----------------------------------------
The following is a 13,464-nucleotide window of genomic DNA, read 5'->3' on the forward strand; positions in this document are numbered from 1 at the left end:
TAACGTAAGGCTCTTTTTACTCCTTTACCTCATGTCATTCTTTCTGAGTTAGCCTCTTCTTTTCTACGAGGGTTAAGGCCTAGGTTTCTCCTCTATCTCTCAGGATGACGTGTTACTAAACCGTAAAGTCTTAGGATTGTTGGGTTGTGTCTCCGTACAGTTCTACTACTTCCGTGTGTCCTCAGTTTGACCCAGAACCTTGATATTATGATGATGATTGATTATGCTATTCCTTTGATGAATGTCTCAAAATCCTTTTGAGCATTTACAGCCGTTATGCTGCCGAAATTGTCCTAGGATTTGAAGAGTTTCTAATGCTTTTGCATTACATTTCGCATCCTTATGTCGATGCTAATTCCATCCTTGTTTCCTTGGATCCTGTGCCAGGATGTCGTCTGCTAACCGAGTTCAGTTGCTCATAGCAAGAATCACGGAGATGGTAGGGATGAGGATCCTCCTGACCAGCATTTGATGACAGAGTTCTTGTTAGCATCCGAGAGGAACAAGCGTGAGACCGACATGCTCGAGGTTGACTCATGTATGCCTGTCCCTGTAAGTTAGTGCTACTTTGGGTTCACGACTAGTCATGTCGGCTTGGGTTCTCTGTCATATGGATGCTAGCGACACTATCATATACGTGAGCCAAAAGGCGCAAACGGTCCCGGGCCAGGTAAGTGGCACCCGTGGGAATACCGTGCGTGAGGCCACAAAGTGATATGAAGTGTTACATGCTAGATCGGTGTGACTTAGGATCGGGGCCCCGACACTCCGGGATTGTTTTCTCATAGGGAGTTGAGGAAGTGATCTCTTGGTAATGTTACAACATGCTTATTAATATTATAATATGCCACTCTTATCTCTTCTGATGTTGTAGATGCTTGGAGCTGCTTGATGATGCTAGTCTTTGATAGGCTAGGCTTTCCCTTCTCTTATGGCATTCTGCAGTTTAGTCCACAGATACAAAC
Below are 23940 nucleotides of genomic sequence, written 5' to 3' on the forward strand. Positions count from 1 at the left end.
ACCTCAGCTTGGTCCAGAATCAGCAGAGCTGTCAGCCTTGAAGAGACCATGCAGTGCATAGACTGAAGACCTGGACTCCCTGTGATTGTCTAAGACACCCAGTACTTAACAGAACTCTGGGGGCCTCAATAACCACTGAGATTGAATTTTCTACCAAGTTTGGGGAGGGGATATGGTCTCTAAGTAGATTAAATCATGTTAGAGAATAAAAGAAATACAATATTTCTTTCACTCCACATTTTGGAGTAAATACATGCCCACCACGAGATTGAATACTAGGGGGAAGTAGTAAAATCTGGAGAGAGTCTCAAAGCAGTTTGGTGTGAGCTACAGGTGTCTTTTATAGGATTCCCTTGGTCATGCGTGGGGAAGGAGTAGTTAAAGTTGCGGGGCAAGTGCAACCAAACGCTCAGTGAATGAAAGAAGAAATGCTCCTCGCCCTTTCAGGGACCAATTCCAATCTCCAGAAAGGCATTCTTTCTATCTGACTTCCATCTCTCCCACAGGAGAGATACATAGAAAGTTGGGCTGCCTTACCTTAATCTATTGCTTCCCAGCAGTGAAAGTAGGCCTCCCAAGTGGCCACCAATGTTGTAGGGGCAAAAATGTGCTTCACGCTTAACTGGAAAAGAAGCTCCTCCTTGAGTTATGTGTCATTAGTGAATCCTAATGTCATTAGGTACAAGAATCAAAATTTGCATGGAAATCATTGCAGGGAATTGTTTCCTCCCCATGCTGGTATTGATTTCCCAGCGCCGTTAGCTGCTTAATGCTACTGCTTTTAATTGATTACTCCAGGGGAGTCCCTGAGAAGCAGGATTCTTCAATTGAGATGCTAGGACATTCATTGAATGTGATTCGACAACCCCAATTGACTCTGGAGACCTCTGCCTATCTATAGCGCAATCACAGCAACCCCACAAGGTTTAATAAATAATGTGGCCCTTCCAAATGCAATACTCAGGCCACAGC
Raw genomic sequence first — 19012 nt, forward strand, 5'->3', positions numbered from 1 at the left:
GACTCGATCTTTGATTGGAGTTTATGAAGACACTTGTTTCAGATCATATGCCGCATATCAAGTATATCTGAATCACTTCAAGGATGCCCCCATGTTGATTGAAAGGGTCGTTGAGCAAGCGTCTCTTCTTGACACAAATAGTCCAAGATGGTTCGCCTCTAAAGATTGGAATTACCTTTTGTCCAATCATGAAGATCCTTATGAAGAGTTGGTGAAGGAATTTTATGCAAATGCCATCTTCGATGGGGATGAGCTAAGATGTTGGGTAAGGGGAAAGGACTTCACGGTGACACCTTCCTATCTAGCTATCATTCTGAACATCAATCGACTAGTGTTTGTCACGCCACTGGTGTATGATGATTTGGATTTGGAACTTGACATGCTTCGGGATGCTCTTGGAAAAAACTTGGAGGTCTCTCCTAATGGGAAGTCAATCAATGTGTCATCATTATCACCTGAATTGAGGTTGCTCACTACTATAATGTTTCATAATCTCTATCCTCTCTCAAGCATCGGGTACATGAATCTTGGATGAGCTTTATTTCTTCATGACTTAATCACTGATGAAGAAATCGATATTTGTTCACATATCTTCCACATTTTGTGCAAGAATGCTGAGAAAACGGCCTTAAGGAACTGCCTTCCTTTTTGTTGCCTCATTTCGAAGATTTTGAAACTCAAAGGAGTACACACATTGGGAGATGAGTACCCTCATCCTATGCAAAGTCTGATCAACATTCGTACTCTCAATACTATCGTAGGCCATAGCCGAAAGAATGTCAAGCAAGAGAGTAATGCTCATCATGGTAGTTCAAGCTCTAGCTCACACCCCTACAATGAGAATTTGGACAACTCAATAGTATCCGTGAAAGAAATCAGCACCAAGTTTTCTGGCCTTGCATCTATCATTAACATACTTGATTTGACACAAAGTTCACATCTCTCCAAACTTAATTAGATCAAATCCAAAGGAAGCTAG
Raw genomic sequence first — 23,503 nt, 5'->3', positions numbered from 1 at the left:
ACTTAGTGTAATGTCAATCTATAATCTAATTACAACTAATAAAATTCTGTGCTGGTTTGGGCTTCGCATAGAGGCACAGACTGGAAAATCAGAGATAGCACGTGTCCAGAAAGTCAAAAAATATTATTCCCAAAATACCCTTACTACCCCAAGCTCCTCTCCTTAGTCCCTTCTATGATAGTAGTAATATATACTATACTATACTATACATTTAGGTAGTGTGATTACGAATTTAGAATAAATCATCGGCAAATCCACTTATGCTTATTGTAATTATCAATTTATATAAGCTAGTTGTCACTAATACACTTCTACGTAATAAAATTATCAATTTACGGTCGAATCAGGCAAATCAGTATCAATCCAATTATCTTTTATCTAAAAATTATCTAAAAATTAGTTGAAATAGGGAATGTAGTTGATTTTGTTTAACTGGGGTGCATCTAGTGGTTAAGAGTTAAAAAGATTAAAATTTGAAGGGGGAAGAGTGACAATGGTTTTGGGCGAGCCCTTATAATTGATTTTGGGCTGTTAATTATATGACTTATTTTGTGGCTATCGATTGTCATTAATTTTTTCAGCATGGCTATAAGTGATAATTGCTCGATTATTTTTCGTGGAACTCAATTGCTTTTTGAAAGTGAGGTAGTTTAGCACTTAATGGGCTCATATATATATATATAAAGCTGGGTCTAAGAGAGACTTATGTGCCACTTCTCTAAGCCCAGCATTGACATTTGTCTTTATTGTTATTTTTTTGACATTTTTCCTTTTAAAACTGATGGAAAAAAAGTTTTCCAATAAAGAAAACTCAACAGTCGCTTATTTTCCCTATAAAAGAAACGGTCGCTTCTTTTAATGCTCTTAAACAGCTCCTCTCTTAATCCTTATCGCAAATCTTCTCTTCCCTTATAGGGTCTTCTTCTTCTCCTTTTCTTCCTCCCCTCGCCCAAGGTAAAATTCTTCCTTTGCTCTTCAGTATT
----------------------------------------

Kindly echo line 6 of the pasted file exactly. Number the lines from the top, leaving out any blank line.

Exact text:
GACTCGATCTTTGATTGGAGTTTATGAAGACACTTGTTTCAGATCATATGCCGCATATCAAGTATATCTGAATCACTTCAAGGATGCCCCCATGTTGATTGAAAGGGTCGTTGAGCAAGCGTCTCTTCTTGACACAAATAGTCCAAGATGGTTCGCCTCTAAAGATTGGAATTACCTTTTGTCCAATCATGAAGATCCTTATGAAGAGTTGGTGAAGGAATTTTATGCAAATGCCATCTTCGATGGGGATGAGCTAAGATGTTGGGTAAGGGGAAAGGACTTCACGGTGACACCTTCCTATCTAGCTATCATTCTGAACATCAATCGACTAGTGTTTGTCACGCCACTGGTGTATGATGATTTGGATTTGGAACTTGACATGCTTCGGGATGCTCTTGGAAAAAACTTGGAGGTCTCTCCTAATGGGAAGTCAATCAATGTGTCATCATTATCACCTGAATTGAGGTTGCTCACTACTATAATGTTTCATAATCTCTATCCTCTCTCAAGCATCGGGTACATGAATCTTGGATGAGCTTTATTTCTTCATGACTTAATCACTGATGAAGAAATCGATATTTGTTCACATATCTTCCACATTTTGTGCAAGAATGCTGAGAAAACGGCCTTAAGGAACTGCCTTCCTTTTTGTTGCCTCATTTCGAAGATTTTGAAACTCAAAGGAGTACACACATTGGGAGATGAGTACCCTCATCCTATGCAAAGTCTGATCAACATTCGTACTCTCAATACTATCGTAGGCCATAGCCGAAAGAATGTCAAGCAAGAGAGTAATGCTCATCATGGTAGTTCAAGCTCTAGCTCACACCCCTACAATGAGAATTTGGACAACTCAATAGTATCCGTGAAAGAAATCAGCACCAAGTTTTCTGGCCTTGCATCTATCATTAACATACTTGATTTGACACAAAGTTCACATCTCTCCAAACTTAATTAGATCAAATCCAAAGGAAGCTAG